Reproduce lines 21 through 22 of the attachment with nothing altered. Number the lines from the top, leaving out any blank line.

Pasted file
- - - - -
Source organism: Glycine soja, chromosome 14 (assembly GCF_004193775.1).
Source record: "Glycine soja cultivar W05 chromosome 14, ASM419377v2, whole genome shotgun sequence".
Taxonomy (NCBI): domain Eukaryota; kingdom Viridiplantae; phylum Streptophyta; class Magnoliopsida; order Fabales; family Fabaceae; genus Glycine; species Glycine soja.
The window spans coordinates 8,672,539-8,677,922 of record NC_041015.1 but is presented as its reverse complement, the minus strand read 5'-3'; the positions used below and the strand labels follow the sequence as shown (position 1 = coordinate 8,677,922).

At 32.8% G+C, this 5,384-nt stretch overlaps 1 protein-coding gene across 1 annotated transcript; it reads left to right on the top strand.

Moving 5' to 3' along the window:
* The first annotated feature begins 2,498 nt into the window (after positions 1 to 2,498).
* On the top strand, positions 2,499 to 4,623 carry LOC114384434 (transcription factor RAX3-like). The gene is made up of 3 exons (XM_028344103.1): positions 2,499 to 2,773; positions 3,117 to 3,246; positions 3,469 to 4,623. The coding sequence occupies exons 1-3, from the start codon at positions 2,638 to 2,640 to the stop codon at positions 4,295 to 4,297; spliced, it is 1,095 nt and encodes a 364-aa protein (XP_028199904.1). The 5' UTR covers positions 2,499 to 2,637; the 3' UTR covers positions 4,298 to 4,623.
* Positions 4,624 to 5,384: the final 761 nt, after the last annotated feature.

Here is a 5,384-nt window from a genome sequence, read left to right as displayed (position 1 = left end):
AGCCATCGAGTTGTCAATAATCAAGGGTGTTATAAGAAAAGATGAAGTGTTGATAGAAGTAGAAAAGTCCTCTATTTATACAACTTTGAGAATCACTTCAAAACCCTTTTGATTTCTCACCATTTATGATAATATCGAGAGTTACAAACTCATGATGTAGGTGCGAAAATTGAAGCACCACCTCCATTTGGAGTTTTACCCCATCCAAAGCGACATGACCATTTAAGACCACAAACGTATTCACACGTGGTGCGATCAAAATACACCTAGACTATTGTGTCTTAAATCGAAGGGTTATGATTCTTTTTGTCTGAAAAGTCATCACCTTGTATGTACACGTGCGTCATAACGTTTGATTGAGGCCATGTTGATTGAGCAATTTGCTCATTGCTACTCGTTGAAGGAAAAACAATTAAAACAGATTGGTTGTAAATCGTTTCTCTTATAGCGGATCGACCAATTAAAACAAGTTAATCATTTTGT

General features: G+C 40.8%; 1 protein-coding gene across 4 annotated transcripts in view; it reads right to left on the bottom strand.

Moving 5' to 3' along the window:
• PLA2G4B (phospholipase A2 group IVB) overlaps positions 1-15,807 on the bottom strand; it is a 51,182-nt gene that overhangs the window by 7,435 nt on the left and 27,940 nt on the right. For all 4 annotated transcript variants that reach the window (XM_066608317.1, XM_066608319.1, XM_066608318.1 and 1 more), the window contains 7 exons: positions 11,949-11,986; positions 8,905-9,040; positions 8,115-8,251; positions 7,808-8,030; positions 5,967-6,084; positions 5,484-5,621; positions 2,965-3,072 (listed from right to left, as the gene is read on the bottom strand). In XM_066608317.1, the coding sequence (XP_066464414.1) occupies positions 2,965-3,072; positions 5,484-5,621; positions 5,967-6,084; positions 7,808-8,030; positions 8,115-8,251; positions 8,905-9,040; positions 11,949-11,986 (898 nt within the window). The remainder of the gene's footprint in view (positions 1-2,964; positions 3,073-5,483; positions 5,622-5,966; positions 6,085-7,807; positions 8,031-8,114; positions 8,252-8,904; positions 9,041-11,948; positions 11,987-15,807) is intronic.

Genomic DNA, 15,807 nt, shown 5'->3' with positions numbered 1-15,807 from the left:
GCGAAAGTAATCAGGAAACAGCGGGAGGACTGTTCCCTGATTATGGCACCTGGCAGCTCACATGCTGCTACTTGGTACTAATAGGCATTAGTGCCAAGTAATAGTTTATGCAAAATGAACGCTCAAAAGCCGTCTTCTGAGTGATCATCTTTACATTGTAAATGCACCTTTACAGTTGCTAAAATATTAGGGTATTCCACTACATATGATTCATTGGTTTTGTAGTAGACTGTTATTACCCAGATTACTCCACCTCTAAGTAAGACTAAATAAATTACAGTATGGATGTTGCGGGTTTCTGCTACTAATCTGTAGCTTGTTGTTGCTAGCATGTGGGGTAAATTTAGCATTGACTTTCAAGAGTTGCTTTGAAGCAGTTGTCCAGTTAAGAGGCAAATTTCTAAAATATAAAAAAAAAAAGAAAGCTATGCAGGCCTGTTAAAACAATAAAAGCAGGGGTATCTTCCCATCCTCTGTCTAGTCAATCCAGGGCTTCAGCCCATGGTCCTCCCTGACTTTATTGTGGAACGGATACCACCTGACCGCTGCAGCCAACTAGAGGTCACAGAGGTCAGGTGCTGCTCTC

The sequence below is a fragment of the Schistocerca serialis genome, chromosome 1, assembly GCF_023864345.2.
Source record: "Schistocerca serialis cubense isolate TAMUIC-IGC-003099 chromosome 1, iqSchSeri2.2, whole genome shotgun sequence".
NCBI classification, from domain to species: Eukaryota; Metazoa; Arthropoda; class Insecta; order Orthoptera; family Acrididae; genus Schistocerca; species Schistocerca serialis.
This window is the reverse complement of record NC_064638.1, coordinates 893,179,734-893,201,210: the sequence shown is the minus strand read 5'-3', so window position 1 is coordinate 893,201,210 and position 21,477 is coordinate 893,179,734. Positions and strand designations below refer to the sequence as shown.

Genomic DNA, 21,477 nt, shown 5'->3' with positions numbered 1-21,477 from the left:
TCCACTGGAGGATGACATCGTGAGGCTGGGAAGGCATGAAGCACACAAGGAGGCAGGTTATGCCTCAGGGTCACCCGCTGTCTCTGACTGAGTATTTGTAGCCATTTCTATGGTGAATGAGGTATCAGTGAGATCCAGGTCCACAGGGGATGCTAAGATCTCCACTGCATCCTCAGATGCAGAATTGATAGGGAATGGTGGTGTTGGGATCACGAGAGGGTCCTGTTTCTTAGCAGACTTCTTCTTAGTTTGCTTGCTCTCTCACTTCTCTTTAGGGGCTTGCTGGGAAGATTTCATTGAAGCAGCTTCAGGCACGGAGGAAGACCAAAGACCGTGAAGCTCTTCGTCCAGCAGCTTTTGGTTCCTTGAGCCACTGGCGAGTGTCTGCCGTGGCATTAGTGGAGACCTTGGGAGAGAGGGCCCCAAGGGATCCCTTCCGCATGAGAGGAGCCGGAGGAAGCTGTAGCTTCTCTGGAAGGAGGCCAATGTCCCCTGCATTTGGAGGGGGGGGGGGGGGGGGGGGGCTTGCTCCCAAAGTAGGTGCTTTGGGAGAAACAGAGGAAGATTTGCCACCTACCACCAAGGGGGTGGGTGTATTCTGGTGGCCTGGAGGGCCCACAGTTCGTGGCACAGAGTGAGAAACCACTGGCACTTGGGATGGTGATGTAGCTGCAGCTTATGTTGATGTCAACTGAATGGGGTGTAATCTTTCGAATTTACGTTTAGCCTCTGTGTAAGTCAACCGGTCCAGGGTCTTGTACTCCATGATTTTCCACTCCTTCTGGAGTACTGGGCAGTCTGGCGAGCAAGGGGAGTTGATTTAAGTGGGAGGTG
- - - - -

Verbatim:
Genomic DNA, 21,477 nt, shown 5'->3' with positions numbered 1-21,477 from the left:
TCCACTGGAGGATGACATCGTGAGGCTGGGAAGGCATGAAGCACACAAGGAGGCAGGTTATGCCTCAGGGTCACCCGCTGTCTCTGACTGAGTATTTGTAGCCATTTCTATGGTGAATGAGGTATCAGTGAGATCCAGGTCCACAGGGGATGCTAAGATCTCCACTGCATCCTCAGATGCAGAATTGATAGGGAATGGTGGTGTTGGGATCACGAGAGGGTCCTGTTTCTTAGCAGACTTCTTCTTAGTTTGCTTGCTCTCTCACTTCTCTTTAGGGGCTTGCTGGGAAGATTTCATTGAAGCAGCTTCAGGCACGGAGGAAGACCAAAGACCGTGAAGCTCTTCGTCCAGCAGCTTTTGGTTCCTTGAGCCACTGGCGAGTGTCTGCCGTGGCATTAGTGGAGACCTTGGGAGAGAGGGCCCCAAGGGATCCCTTCCGCATGAGAGGAGCCGGAGGAAGCTGTAGCTTCTCTGGAAGGAGGCCAATGTCCCCTGCATTTGGAGGGGGGGGGGGGGGGGGGGGGCTTGCTCCCAAAGTAGGTGCTTTGGGAGAAACAGAGGAAGATTTGCCACCTACCACCAAGGGGGTGGGTGTATTCTGGTGGCCTGGAGGGCCCACAGTTCGTGGCACAGAGTGAGAAACCACTGGCACTTGGGATGGTGATGTAGCTGCAGCTTATGTTGATGTCAACTGAATGGGGTGTAATCTTTCGAATTTACGTTTAGCCTCTGTGTAAGTCAACCGGTCCAGGGTCTTGTACTCCATGATTTTCCACTCCTTCTGGAGTACTGGGCAGTCTGGCGAGCAAGGGGAGTTGATTTAAGTGGGAGGTG